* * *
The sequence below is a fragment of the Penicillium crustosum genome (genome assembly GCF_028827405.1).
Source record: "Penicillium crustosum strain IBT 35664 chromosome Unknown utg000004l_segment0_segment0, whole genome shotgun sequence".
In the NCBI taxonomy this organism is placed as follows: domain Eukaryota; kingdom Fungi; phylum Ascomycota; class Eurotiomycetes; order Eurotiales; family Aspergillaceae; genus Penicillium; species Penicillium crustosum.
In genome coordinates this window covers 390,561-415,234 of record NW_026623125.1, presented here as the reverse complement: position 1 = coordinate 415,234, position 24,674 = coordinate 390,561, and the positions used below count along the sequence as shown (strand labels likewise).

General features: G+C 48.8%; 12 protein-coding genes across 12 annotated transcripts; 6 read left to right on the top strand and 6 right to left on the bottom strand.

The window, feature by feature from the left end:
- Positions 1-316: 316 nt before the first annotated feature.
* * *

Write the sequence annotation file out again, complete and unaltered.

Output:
The sequence below is a fragment of the Penicillium crustosum genome (genome assembly GCF_028827405.1).
Source record: "Penicillium crustosum strain IBT 35664 chromosome Unknown utg000004l_segment0_segment0, whole genome shotgun sequence".
In the NCBI taxonomy this organism is placed as follows: domain Eukaryota; kingdom Fungi; phylum Ascomycota; class Eurotiomycetes; order Eurotiales; family Aspergillaceae; genus Penicillium; species Penicillium crustosum.
In genome coordinates this window covers 390,561-415,234 of record NW_026623125.1, presented here as the reverse complement: position 1 = coordinate 415,234, position 24,674 = coordinate 390,561, and the positions used below count along the sequence as shown (strand labels likewise).

General features: G+C 48.8%; 12 protein-coding genes across 12 annotated transcripts; 6 read left to right on the top strand and 6 right to left on the bottom strand.

The window, feature by feature from the left end:
- Positions 1-316: 316 nt before the first annotated feature.